Thursday, Sept. 26, 2013 12:54 pm
Fixing the wrong problem
Term limits are bad politics and worse government
Ah, if only we knew who the bums are. Bruce Rauner thinks he knows – they are public sector unions, public school systems and the politicians who enable them. To bring about the Millennium in Illinois, Rauner is circulating petitions to put on the ballot a constitutional amendment authorizing term limits for state lawmakers, among other changes. Men who make billions in finance tend to be more clever than wise, and on politics at least Mr. Rauner has to be counted among them.
There is an argument from principle against such a change that was pithily expressed by Christopher Hitchens: “The essential absurdity of term limits is that they exclude from the democratic process persons who are too successful at it.” They exclude many voters too, by denying those who want to reelect a useful incumbent a chance to do so.
Term limits make no more sense as a matter of practical politics. We have a political problem in the form of widespread (if ill-focused and fitful) public dissatisfaction with elected representatives at all levels. Where they’ve been tried, term limits tend to give the public more grounds for dissatisfaction, not less.
California voters approved term limits in 1990, one of the first states to do so. James Fallows described the results since then in a recent Atlantic article. “Because of term limits and rapid turnover, the legislature has no institutional memory (in 2004, the then-speaker of the California State Assembly was a freshman – serving under a governor, Arnold Schwarzenegger, who was also entirely new to politics). Because legislators don’t know what they’re doing, they’re more under the control of the permanent influence structure of lobbyists and bureaucrats” – two classes of public people that voters profess to despise as a much as they do pols.
By making them immune to judgment by voters, term-limited officials are liberated to seek short-term poll results rather than long-term legislative results. Striking poses or indulging in ideologically motivated guerilla warfare must be fun, but lawmakers devoted to sabotaging the lawmaking process are not likely to resurrect this commonwealth.
One objection I’ve made in these pages over the years is that being a public representative – a very distinctly different job from being a politician – is something that must be learned on the job. (That’s also true of the career Statehouse reporter, but that’s another column.) The career politician offers the public the same benefits as the career bureaucrat. Each brings to policy debates an intimate working knowledge of what works, what doesn’t and why.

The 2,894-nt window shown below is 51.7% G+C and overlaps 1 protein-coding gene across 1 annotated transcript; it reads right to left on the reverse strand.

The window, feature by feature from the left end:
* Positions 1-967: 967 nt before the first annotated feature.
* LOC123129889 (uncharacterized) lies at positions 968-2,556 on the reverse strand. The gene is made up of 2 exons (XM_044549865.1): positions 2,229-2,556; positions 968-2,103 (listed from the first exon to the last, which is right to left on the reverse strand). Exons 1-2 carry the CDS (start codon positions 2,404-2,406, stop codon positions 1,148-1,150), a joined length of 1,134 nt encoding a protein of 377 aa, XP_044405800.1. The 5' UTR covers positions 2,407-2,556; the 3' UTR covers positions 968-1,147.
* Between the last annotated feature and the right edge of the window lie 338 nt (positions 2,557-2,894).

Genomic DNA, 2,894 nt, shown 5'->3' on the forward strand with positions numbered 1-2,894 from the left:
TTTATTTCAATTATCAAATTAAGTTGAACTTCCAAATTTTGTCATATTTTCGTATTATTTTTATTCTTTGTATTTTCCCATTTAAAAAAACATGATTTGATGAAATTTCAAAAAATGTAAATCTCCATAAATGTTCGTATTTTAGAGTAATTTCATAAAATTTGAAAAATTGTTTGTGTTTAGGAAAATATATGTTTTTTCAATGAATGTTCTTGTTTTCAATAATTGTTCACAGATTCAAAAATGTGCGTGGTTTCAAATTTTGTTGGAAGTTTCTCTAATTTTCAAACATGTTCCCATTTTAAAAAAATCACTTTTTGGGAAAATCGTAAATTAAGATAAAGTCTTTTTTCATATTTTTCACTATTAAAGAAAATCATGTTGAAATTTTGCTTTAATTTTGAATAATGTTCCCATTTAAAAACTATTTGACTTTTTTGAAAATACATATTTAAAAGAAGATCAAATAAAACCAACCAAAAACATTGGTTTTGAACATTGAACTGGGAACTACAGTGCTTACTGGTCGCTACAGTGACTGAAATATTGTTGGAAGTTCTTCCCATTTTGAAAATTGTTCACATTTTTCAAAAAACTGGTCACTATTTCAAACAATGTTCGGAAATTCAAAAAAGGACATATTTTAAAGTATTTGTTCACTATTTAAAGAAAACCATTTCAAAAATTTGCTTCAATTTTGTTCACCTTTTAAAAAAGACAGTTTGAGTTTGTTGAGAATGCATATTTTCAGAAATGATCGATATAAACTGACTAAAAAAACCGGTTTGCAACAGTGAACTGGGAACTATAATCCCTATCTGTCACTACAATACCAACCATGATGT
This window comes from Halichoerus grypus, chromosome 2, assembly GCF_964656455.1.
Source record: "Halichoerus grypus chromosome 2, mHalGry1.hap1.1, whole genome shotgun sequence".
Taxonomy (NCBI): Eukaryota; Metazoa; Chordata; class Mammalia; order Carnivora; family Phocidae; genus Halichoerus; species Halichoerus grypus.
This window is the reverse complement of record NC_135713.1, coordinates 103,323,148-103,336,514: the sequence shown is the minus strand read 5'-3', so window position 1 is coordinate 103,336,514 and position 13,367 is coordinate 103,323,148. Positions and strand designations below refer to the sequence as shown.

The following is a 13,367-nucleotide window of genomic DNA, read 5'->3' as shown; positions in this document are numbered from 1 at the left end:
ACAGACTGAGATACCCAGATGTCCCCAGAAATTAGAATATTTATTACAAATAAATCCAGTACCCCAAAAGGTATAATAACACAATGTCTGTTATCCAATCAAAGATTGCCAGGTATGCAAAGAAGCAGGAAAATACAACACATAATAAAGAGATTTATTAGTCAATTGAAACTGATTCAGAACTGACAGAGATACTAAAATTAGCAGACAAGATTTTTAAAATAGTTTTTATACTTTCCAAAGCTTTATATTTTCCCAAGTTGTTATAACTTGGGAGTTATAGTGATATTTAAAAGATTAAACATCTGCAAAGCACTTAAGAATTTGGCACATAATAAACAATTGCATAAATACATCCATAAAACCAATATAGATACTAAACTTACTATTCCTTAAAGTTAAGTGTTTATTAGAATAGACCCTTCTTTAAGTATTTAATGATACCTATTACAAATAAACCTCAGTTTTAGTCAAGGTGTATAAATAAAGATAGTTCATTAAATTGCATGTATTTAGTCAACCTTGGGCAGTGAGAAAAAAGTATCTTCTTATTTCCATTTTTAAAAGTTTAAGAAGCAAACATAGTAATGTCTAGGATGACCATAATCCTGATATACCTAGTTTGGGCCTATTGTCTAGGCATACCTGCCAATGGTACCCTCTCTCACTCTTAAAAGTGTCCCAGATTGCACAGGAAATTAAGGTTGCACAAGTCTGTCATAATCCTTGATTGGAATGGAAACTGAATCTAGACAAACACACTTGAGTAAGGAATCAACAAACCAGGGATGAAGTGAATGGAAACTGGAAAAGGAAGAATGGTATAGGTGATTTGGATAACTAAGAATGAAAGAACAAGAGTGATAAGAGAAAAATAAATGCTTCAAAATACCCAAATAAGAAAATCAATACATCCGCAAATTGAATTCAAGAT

The State of Illinois, through a combination of shortsighted spending cuts and politicization of management, has been driving career bureaucrats from their desks. Now Mr. Rauner wants to do the same to the career politician. I don’t think that “Throw the bums out once they’ve learned what they’re doing!” is an improvement on “Throw the bums out!” although there are plenty of people who disagree with me. A poll done last year by the Paul Simon Public Policy Institute found that nearly four of every five Illinois registered voters backed putting a sell-by date on their representatives. There is more petulance than political judgment in those results.
Mere longevity in office does not confer political wisdom, of course. The Senate’s carpet has been changed more often than its membership in recent decades, yet in a country in which such place-holders are viewed with scorn, people back home haven’t voted them out of office. (The Decatur Herald and Review editorially lamented that Illinois elected officials “are too comfortable with the status quo, as opposed to serving the state’s citizens.” I would say that it is the voters who are too comfortable with the status quo.)
Or is it that they can’t vote them out? While voters can in effect impose term limits at every election, it is argued, that doesn’t happen because incumbents have insuperable advantages over challengers in fundraising. Maybe – although money can only buy elections when voters can be bought. Much more of a factor is allowing parties to tailor electoral districts so they fit incumbents better than their suits. Empowering an independent redistricting commission to end gerrymandering and regulating political ads as commercial speech will at least deal with the causes of incumbents’ long tenure. Limiting terms deals only with one of their effects.
Rauner is among those who believe that Illinoisans don’t like politicians. In fact, what they don’t like is politics. Politics is complicated, it’s frustrating and sometimes the other guys win. To make sense of it you have to read, you have to think and you have to vote, which fewer and fewer Illinoisans want or are able to do. The appeal of term limits to some voters is that they spare them having to make judgments of their own about whether his guy ought to stay or go. But, as California has learned, when it comes to self-government, simpler is not better.
Contact James Krohe Jr. at firstname.lastname@example.org.